Another study found that alcohol use is associated with a raised risk of dementia.

However, longitudinal research is necessary for people who consume high levels of diphenhydramine and alcohol to know whether this has a significant effect on the risk of dementia.

Can You Overdose on Benadryl and Alcohol?

An excessive combination of Benadryl and alcohol could lead to an overdose. However, you would likely have to ingest significant doses of both drugs. If you overdose on alcohol and Benadryl and lose consciousness, death is one of the risks.

While Benadryl is an over-the-counter medication and is commonly used, it can cause dangerous side effects. That’s why it should never mix with alcohol.

Taking more than the directed dose of Benadryl makes an overdose more likely. Side effects will be uncomfortable, rather than euphoric. Anecdotal evidence about Benadryl highs suggests that the results are more unsettling rather than enjoyable.

Symptoms and side effects of a Benadryl overdose include:

  • Enlarged pupils
  • Dry eyes 
  • Blurry vision
  • Ringing in the ears (tinnitus)
  • Low blood pressure
  • Rapid heart rate
  • Agitation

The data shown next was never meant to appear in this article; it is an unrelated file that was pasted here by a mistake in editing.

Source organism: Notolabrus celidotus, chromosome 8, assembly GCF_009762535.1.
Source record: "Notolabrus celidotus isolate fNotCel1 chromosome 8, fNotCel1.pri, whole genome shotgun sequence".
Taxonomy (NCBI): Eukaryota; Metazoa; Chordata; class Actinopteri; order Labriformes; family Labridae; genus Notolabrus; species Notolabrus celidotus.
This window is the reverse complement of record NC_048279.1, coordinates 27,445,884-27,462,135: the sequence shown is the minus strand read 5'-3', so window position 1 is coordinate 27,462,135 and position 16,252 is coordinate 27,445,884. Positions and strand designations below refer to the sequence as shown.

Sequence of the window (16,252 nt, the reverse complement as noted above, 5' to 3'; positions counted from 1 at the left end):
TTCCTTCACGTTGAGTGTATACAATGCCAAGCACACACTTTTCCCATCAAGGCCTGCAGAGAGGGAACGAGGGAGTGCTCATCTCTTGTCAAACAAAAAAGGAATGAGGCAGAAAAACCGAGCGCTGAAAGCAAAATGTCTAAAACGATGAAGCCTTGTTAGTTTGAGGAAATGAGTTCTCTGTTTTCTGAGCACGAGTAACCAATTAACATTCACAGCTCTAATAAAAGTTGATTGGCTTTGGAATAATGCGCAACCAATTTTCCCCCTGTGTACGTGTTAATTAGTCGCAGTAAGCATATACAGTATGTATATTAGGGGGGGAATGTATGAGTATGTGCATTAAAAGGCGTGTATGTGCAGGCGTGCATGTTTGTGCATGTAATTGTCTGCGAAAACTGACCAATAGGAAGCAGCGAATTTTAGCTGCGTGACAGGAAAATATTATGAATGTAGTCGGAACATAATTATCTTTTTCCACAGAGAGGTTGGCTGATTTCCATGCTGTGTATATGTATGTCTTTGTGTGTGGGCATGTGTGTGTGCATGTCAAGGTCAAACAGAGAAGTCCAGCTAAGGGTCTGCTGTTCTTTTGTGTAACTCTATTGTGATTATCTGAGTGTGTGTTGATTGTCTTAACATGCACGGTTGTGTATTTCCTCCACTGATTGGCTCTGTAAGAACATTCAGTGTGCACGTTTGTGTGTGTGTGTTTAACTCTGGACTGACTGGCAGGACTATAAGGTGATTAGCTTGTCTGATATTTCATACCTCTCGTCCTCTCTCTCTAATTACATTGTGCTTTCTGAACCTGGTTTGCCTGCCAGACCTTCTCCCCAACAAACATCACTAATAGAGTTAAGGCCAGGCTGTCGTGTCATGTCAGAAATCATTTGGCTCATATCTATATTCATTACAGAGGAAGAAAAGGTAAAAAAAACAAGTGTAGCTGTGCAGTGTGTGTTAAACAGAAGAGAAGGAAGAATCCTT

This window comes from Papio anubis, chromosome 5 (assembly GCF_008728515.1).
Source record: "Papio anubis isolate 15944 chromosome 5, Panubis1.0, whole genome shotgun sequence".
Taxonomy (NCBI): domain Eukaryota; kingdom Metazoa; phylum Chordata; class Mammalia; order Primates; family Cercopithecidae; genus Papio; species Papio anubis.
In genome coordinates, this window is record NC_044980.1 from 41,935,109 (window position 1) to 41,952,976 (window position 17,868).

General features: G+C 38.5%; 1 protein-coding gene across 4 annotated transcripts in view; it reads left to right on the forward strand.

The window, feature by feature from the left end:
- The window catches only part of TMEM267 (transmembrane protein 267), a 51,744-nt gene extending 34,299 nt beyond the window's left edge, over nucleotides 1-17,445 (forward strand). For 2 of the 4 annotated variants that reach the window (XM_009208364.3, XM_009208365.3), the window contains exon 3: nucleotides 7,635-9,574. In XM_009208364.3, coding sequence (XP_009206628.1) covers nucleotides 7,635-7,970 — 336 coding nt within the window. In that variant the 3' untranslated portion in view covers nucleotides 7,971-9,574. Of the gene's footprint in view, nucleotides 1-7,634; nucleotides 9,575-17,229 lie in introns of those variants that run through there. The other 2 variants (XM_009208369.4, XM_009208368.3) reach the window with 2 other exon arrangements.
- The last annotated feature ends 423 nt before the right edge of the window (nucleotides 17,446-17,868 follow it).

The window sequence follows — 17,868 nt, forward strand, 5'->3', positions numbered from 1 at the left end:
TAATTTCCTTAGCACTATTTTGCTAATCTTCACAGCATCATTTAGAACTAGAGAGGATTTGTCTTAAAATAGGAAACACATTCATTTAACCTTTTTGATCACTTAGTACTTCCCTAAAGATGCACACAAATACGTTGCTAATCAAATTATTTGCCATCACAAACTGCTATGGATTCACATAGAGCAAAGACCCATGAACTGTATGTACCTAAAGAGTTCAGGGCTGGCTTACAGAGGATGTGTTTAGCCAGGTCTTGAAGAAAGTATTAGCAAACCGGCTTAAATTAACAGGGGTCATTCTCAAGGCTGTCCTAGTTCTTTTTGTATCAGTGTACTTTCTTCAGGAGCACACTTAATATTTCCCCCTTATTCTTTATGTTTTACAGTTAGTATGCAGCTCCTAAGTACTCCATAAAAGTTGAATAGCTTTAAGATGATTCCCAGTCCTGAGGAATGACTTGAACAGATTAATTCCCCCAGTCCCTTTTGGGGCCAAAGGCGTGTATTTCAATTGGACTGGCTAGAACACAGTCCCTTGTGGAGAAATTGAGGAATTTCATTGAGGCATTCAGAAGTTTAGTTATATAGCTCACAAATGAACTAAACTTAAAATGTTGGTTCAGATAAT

• Mood swings
  • Restlessness
  • Confusion
  • Seizures
  • Delirium
  • Intense, sudden depression
  • Extreme drowsiness
  • Passing out or falling asleep
  • Nervousness or paranoia
  • Physical tremors
  • Unsteady gait
  • Loss of balance, or inability to walk
  • Dry, red skin
  • Nausea or vomiting
  • Inability to urinate

Taking Benadryl with other potent drugs can also increase the risk of overdose. These drugs include:

  • Other antihistamines
  • Benzodiazepines including Valium, Xanax, Klonopin


Diphenhydramine, Medline Plus, 2018,

Gray SL, Anderson ML, Dublin S, et al. Cumulative Use of Strong Anticholinergics and Incident Dementia: A Prospective Cohort Study. JAMA Intern Med. 2015;175(3):401–407,

Schwarzinger, MD & Pollock, Bruce & Hasan, Omer & Dufouil, Carole & Rehm, Jürgen & Baillot, S & Guibert, Quentin & Planchet, Frédéric & Luchini, S. (2018). Contribution of alcohol use disorders to the burden of dementia in France 2008-13: A nationwide retrospective cohort study. The Lancet Public Health,

Harmful interactions, National Institute on Alcohol Abuse and Alcoholism, 2014,

Alcohol and medication interactions, Alcohol Research & Health, The National Institutes of Health (NIH), 1999,

Updated on: September 8, 2020
Ellie Swain
Medically Reviewed
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Annamarie Coy,
All content created by Alcohol Rehab Help is sourced from current scientific research and fact-checked by an addiction counseling expert. However, the information provided by Alcohol Rehab Help is not a substitute for professional treatment advice. For more information read out about us.